From bohemian forerunner Holland Village, to reigning king Tiong Bahru and emerging indie centre Jalan Besar, here are the best spots in town to get a taste of local alternative culture.
Known for its skyscrapers and gleaming new facilities, ultra-modern Singapore has been accused of being sterile and dull. These alternative neighbourhoods show the city is anything but soulless.
Named after early resident Hugh Holland — an architect and part-time actor who was active in the early 1900s — Holland Village is home to the city’s well-heeled local and expat population. It was the original stronghold for art concepts in Singapore. And though the city’s alternative crowd has slowly migrated to other neighbourhoods — like Tiong Bahru and Jalan Besar — the old indie haunt has been given new life in recent months, with a slew of new eateries, retail concepts and offices opening in the area.
The district is divided into two main areas: Holland Village proper — which spans commercial streets Lorong Liput and Lorong Mambong — and Chip Bee Gardens, made up of retail stretch Jalan Merah Saga as well as an estate of old British military housing built in the 1950s. On the main stretch, Lorong Mambong, don’t miss Wala Wala. This bar and live music venue is an institution where many of the city’s best loved music acts got their start. Nearby, PARK, a solar-powered shack constructed from a refurbished shipping container, is also a great pit stop for affordable craft brews.
If you have a sweet tooth, head over to slick 2am: dessertbar. Recently renovated, the place offers confections by award-winning home-grown pâtissier Janice Wong. New to the neighbourhood is lifestyle magazine Monocle at Chip Bee Gardens. Housed in a black-and-white terrace house, the space comprises a retail store, coffee counter and office. Close by, on Jalan Merah Saga, hip ice cream spot Sunday Folks has also brought a young new crowd to the area with their soft serve ice cream. Wander down along the stretch and you’ll find restaurants galore, along with respected Southeast Asian art gallery Taksu, which showcases edgy, modern pieces inspired by the region’s urban centres.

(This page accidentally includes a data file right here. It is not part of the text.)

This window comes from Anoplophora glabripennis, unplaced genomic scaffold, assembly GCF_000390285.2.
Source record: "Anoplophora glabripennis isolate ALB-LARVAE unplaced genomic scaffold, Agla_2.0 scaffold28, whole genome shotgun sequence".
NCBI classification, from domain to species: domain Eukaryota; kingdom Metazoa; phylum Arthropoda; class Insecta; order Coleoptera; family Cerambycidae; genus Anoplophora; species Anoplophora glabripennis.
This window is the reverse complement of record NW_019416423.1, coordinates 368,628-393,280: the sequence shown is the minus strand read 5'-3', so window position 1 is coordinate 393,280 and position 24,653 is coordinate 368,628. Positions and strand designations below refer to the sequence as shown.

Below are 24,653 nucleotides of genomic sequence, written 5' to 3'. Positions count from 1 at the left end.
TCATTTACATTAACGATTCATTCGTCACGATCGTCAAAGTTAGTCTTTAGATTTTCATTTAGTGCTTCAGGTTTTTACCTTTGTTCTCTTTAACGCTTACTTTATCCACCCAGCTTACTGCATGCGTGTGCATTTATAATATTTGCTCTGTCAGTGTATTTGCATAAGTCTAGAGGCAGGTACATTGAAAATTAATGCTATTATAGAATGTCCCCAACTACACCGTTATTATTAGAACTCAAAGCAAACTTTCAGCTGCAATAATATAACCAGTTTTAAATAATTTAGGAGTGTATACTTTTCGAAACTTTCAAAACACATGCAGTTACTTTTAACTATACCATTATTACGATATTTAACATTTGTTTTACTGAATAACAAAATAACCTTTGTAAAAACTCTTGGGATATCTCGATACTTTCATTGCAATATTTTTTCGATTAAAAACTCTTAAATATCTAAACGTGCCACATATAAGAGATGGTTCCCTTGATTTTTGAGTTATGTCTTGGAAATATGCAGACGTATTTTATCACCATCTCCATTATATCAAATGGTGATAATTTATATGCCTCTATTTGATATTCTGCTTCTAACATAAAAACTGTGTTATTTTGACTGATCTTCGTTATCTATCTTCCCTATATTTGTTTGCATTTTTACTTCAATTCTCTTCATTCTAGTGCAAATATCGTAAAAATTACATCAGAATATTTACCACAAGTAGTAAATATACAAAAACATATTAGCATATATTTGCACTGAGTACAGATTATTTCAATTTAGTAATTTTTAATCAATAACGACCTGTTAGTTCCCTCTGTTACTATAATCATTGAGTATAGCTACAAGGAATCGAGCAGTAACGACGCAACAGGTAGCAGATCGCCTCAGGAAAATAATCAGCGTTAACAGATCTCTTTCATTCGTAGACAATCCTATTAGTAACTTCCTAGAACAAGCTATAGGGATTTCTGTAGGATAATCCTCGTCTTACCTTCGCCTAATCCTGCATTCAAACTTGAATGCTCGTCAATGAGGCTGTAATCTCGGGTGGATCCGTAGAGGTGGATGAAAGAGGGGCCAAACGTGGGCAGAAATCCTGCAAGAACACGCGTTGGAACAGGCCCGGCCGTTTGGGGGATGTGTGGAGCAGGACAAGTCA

Just northeast of the city centre, former swampland Jalan Besar has been home to factories and slaughterhouses since the late 1800s. But now, the industrial estates are turning cultural with an influx of art spaces, creative workplaces, restaurants and bars, all drawn by affordable rents and the underground vibe.
At the heart of the increasingly hip district is Jalan Besar Stadium. The soccer arena has played host to matches since 1929 and is now surrounded by all manner of cafes. Among the earliest entrants was Chye Seng Huat Hardware. The tricked-out old hardware store — perpetually packed with young creatives — offers java by top local roaster, Papa Palheta. Upstairs of the cafe, there’s also a quirky little boutique, Tyrwhitt General Store offering indie publications and artisan products.
A few doors down, another Jalan Besar pioneer Windowsill Pies puts out top notch sweets (think vodka lime coconut pie). Laid back café The Bravery, dessert specialist Tiramisu Hero and no-frills craft beer joint The Papa Shop round out the dining options in the area. Also in the neighbourhood is The Refinery, a three-in-one concept by the folks behind Tyrwhitt General Store. The place comprises a yakitori joint, cocktail bar as well as a well-designed co-working space (geared at creatives). Other co-working spaces in the area include Hackerspace — for tech geeks — and The Growell, an unofficial hub for the city’s urban farmers. If you’re into local art, there’s plenty to see too.
Check out local art collective The Artists Village — active since 1989 — and At Ease Gallery. Both are among the best places in town to view the work of Singaporean talents. The street art is also no slouch. Among the best graffiti pieces is a hyper realistic mural on a pedestrian stretch between Rowell and Desker Road. The work of American street artists Elmac and Tyke Witnes AWR, the piece was commissioned for the Singapore Night Festival in 2010.
Through the 20th century, wealthy business men kept their mistresses at this infamous estate. Centrally located, it was near the ladies’ workplaces in the Chinatown red light district. But today, Tiong Bahru is Singapore’s undisputed king of indie neighbourhoods. It is hipster central: home to trendy cafes, indie booksellers and boutiques touting locally designed fashion. The well-preserved art deco architecture — the neighbourhood was one of the nation’s first housing estates, established in the 1930s — adds to the charm. Though it has been a mite overplayed lately (American site Thrillist named it the eighth most hipster hood’ in the world), it still draws the artsy set with regular bloc parties, pop-ups, concerts and exhibitions.
Shopping at Tiong Bahru is always a highlight. Stop by BooksActually, the local go-to for alternative titles, boosting a strong selection of zines, journals, poetry collections and novels, along with quirky vintage collectables. Also worth a look is vinyl store, Curated Records, design boutique Strangelets, creative studio cum retail outlet Bloesem, plus art galleries Degios Art and Grey Projects.
Diverse food options are a huge draw too. There are trendy two-in-one concepts like Two Face Pizza — a local coffee shop (kopitiam) which doubles as a pizzeria at night — and Bincho, which works as a mee pok noodle store by day and yakitori joint by night. There’s also serious coffee at 40 Hands, and Asian-inflected French pastries at sister joint Tiong Bahru Bakery. For Indian meals, check out Tiong Bahru Club Singapura. Or try ODP for modern European plates. Get homey baked goods at Plain Vanilla Bakery and head to Thirsty for craft beer. Basically, great food is round every corner.